So yeah. The experts tell him to think renewably and raise some chicken or rabbits. Bob says that the freeze-dried stuff he can purchase is good enough. The experts also tell him to think about his saltwater pool, and what he will do if his desalination equipment fails.  In which case, it’s ridiculously easy to make a simple solar still.

He gets 61 points (including only 11 out of 20 points for food? I don’t know how), for nine months’ survival time. Bob doesn’t believe it, and says that doesn’t factor in “business activities, barter, and his ability to live a longer time.”; I’m not sure what that’s supposed to mean.

Doomsday Preppers: Tom Perez & Steve Vanasse

Be warned: this is a ridiculously long write-up. But it’s not my fault!—this episode (‘The Time of Reckoning’!) takes a detour from the show’s usual format to focus on just a single group of would-be survivors. I understand the film crew spent almost two weeks with these folks, which is staggering, when you consider that someone like Chris Nyegres from Season 1 was with the film crew for just three days.
TomPerez&SteveVanasseSo, this group is headed up by Dr. Tom Perez; he’s a retired chiropractor from Houston, TX with a wife and three kids between the ages of seventeen and six or so. Living in a sub/urban area, Tom is concerned about a terrorist ‘dirty bomb’, but as with most of the folks profiled, what he’s really afraid of is the potential chaos of terrified people taking to the streets (as the caption reminds us, a dirty bomb wouldn’t likely be a WMD but rather a weapon of mass panic).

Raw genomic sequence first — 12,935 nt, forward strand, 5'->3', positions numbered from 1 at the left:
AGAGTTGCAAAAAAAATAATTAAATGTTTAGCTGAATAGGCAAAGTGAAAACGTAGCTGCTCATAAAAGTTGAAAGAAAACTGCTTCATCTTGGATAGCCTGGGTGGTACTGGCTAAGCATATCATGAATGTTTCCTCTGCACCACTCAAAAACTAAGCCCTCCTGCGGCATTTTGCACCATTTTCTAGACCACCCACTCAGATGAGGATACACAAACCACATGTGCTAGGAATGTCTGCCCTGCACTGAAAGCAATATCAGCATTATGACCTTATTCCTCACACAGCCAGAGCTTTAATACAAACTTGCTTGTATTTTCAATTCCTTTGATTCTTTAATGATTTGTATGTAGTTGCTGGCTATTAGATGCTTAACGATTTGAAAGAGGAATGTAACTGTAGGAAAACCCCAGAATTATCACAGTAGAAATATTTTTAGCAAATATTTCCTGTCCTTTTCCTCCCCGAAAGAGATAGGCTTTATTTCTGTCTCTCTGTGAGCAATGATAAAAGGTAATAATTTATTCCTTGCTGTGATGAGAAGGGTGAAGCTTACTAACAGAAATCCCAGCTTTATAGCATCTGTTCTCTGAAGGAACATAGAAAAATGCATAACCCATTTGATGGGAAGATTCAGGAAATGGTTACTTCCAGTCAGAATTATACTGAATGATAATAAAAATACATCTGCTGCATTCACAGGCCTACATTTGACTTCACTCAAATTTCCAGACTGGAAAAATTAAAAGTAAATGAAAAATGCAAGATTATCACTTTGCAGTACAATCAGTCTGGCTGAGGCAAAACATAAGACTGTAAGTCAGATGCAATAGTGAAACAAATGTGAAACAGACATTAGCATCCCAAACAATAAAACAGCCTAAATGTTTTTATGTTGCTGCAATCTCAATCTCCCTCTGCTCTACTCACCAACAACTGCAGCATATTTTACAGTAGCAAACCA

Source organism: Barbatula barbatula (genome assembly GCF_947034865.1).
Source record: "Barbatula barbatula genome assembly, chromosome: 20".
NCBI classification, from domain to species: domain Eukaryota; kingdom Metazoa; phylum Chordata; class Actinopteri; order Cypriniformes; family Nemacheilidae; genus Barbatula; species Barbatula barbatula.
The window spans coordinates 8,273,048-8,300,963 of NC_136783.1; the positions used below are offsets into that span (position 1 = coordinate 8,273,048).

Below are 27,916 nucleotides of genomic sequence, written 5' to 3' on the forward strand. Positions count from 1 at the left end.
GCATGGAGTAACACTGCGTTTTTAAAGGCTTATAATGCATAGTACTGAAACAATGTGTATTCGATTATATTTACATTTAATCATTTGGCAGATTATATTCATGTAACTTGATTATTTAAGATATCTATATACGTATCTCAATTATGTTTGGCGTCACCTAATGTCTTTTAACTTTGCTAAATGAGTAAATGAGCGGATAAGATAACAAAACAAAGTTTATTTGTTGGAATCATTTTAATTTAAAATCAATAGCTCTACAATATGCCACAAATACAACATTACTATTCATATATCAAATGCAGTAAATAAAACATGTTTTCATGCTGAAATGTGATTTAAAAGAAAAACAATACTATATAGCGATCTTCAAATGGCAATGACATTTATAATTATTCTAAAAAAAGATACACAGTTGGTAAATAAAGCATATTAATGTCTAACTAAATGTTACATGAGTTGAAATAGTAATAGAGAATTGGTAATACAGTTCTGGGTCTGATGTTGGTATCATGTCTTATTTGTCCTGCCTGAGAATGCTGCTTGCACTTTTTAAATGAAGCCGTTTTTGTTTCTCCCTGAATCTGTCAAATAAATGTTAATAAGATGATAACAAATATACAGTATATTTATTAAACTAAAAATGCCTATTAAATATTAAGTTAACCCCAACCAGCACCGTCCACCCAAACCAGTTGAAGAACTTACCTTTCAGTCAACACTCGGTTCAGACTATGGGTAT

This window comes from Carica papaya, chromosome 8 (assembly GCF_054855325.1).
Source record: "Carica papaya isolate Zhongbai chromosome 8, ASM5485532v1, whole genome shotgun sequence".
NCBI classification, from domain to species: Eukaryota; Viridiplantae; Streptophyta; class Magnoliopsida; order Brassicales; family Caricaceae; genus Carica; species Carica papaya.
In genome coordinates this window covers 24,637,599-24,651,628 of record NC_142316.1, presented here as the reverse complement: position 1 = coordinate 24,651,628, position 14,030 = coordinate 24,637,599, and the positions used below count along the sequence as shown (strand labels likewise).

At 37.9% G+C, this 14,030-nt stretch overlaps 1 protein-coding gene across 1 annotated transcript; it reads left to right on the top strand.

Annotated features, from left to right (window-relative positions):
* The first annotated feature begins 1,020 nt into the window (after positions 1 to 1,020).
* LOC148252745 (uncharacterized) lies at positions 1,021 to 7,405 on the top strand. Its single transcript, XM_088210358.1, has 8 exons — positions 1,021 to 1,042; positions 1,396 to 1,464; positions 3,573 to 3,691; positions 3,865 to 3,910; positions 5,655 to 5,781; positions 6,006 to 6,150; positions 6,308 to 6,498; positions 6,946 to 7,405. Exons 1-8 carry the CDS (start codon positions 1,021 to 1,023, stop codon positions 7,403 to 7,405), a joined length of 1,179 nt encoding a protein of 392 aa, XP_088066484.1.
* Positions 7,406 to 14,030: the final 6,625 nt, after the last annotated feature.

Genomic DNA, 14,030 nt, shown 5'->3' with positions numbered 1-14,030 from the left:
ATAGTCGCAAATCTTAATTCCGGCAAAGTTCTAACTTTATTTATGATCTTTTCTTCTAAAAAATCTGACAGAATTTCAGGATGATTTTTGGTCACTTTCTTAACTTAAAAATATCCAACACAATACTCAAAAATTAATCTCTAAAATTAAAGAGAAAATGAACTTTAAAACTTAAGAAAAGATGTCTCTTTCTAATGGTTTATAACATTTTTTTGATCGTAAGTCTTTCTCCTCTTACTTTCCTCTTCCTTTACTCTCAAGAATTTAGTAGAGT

As part of their preparations, the family does an all-out bugout drill twice a month, from their 6,800 square-foot home to their rural retreat 300 miles west. Channeling last week’s Johnny O and his focus on redundancy , Tom has three backup routes in place to ensure he reaches their 700-acre compound.
For what it’s worth, if you’re all about ‘operational security’ and keeping your location under wraps, perhaps showing a satellite image of your property with a clearly-labeled map later on is not the best idea. Anyone with GoogleEarth and too much time on their hands could probably zero in on it pretty easily.

So, about this compound. Dr. Tom calls it ‘the Alamo’, and according to our narrator, he has poured  TWO MILLION dollars into its two cinderblock houses, which are supposedly bulletproof.
TomPerezcompoundTheir pantry is full of buckets of food from the company whose ads get shown during commercial breaks. Meta product placement! Tom claims that of their food stockpile, ten percent has been purposefully contaminated, and he’s apparently the only one who knows which. I have to wonder at this—first off, what’s the point of poisoning food? Is this some kind of ‘nutrient denial system’ to intruders should they take the compound—a kind of “If I can’t have it, no one can!” sentiment? Seems selfish. Second, why doesn’t he let his family in on the secret too? What if something happens to him, and his family unknowingly eats a can of poisoned peas? Now they’re all dead.

Food aside, he has a nice water-getting setup, which uses a windmill to pump sweet, sweet H2O directly from his local aquifer. This water he stores in a couple of massive concrete tanks. Tom seems to think that in a disaster scenario, the roving bands of marauders who get through his seven-foot-high perimeter fence will make it their priority not to attack his home, but his concrete water tanks. Well, you can’t be sure until you test it, so he mixes up some homemade ‘molotov cocktails’ to lob at the tanks. Unlike last season’s Pat Brabble, Tom keeps it legal by getting supervision from some local law enforcement, but he also bases his half-assed firebombs on high-proof liquor. Granted, he does go one step beyond Mr Brabble and adds some laundry detergent, but it’s still pretty dumb: a gallon of only 80-proof Kentucky vodka will run you twenty dollars or so, while you could get five gallons of unleaded petrol for the same price, and the petrol would make his little Molotovs actually perform like he wants. For what it’s worth, I recommend diesel fuel with a quantity of Styrofoam melted in, or petrol and laundry soap (not detergent).